The Saddle Mountain Wind Farm is a go.
That was the decision following a unanimous vote by the Adams County Board of Adjustment granting permission for Horizon Wind Energy to begin construction of a wind farm on the ridge of Saddle Mountain southwest of Othello.
The public hearing was held Tuesday, Jan. 19, with a packed house in the district courtroom.
County planner Loren Wiltse presented the board with a staff report that included the findings and facts related to the codes for wind farms, along with the comments and letters his office received from concerned citizens.
“A couple years ago, the code was added to address wind facilities standards,” Wiltse said.
The project, which has been in the works for five years, will require leasing ground from several landowners.
Elon Hasson, project manager, said there are six pieces to the project — turbines, roads, a laydown yard for parts during construction, met towers, an electrical substation and an operation and maintenance building. Power produced will interconnect to the Benton-Othello transmission line.
Steve McDonald, of Blue Bird (formerly Peshatin Fruit), was at the hearing to discuss the impacts to the entrance into the orchard on Kuhn Road, which is the road that will lead to the entrance of the wind farm.
“It’s very steep in and out of the farm,” he said. “Even a six-inch change to the road bed elevation would be detrimental.”
Wiltse said any county road used by Horizon would be brought up to all weather standards in accordance with the county engineer’s decision.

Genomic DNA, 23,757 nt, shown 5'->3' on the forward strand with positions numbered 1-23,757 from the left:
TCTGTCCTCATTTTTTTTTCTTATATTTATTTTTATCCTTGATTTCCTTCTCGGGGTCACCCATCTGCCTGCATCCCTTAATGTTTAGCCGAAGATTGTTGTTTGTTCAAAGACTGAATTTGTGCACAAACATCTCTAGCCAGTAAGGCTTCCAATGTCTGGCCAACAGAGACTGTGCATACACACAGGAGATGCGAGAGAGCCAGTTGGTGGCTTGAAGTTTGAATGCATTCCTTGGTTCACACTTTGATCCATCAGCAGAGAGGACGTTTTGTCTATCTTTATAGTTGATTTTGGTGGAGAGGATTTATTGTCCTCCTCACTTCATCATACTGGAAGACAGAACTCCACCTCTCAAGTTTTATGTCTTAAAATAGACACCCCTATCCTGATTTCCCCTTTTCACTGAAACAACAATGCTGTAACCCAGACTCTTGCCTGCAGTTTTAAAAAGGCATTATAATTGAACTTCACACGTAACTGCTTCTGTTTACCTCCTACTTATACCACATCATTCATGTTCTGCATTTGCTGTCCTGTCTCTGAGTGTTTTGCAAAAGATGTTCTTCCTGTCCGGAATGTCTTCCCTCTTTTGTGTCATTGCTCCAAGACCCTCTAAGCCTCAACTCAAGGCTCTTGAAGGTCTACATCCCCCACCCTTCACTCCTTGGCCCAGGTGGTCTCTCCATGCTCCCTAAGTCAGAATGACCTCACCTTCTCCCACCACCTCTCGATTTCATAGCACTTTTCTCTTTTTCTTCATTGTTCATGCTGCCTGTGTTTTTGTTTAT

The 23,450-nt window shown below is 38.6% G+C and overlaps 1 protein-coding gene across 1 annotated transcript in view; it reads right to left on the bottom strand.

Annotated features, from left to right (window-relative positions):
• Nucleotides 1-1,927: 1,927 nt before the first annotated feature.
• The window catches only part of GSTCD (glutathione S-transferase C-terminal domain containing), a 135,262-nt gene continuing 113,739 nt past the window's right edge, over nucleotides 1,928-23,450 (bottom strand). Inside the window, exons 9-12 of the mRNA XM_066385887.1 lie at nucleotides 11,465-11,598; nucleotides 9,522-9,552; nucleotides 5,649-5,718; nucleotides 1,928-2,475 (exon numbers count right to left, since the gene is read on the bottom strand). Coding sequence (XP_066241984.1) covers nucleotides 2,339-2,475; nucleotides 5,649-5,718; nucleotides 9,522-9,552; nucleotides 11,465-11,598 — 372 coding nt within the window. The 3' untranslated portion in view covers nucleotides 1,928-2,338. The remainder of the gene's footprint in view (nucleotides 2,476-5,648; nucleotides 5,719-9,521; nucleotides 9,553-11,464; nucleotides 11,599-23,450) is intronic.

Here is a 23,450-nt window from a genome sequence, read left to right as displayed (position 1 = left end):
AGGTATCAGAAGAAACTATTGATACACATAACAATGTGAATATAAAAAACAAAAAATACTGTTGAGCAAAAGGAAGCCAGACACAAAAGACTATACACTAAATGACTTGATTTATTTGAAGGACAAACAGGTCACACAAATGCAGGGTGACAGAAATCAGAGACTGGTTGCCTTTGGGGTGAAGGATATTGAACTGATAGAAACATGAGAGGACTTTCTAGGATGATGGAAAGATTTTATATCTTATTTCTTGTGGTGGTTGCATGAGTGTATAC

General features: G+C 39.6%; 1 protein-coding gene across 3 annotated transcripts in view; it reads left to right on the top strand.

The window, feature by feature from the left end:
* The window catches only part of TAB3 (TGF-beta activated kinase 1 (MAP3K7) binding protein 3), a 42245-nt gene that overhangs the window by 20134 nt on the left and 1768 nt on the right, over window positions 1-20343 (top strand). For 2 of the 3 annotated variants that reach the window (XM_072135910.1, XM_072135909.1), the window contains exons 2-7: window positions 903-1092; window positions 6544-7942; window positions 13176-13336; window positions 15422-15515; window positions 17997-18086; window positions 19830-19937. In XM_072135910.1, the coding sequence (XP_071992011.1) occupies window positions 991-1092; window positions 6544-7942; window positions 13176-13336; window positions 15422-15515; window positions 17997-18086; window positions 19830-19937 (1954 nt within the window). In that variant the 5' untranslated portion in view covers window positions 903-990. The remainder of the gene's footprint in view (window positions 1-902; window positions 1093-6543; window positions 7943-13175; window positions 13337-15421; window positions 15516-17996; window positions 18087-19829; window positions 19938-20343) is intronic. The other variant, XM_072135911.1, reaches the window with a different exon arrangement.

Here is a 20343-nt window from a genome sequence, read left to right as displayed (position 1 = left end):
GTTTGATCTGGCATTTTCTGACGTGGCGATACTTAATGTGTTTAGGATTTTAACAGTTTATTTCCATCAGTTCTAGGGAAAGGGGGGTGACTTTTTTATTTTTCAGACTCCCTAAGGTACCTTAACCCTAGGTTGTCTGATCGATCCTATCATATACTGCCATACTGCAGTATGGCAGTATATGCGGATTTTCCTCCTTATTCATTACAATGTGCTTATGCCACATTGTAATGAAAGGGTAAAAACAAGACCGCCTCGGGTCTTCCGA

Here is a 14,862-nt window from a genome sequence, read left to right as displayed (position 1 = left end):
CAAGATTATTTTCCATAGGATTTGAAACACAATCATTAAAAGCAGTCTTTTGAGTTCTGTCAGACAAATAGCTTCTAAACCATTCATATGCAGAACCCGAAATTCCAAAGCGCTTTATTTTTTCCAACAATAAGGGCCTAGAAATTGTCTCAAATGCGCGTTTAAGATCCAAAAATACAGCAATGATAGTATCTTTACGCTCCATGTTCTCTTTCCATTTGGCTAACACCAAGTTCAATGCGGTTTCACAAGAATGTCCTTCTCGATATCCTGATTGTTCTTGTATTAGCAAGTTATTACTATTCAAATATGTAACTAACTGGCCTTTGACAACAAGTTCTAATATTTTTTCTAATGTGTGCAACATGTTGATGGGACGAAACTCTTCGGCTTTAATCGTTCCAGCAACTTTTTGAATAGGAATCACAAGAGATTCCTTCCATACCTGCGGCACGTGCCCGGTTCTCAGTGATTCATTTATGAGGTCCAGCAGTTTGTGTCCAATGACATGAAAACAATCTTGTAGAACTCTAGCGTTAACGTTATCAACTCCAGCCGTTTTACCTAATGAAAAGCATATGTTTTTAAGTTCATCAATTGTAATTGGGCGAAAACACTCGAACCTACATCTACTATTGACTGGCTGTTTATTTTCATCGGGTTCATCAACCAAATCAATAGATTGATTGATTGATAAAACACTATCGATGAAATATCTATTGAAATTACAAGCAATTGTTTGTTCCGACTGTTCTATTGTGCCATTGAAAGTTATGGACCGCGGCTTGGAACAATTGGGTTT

“I’d ask we get some input as those decisions are made,” McDonald said. “I’ll be happy as long as my fruit can come and go.”
Colin Meskell, Horizon project manager for construction, said any improvements would utilize digging down rather than building up the road bed.
“We’re not looking to raise the height of the road,” Meskell said. “We will work to make entrances easier and find ways to make the road work for everybody.”
Hasson said because Horizon will develop, own and operate the wind farm for the life of the project, the company wants to work with its neighbors, like Blue Bird.
Now that the project has been approved, engineering work will begin. Construction should start in October or November with the building of roadways over irrigation canals and ditches.
Along with the new roads, there will be upgrading to existing roads and the installation of culverts and fords.
Local contractors will have the opportunity to bid on three parts — erection, roads and foundations and electrical work. The winning bidders will be able to subcontract for smaller pieces, such as fencing.
Hasson expects the company to employ six to eight full-time family wage jobs once the wind farm is on line.
Staff structure will consist of management and maintenance people. Technical schools are available and some on-site training will be conducted.
LuAnn Morgan, Othella Outlook – http://othellooutlook.com/?p=8194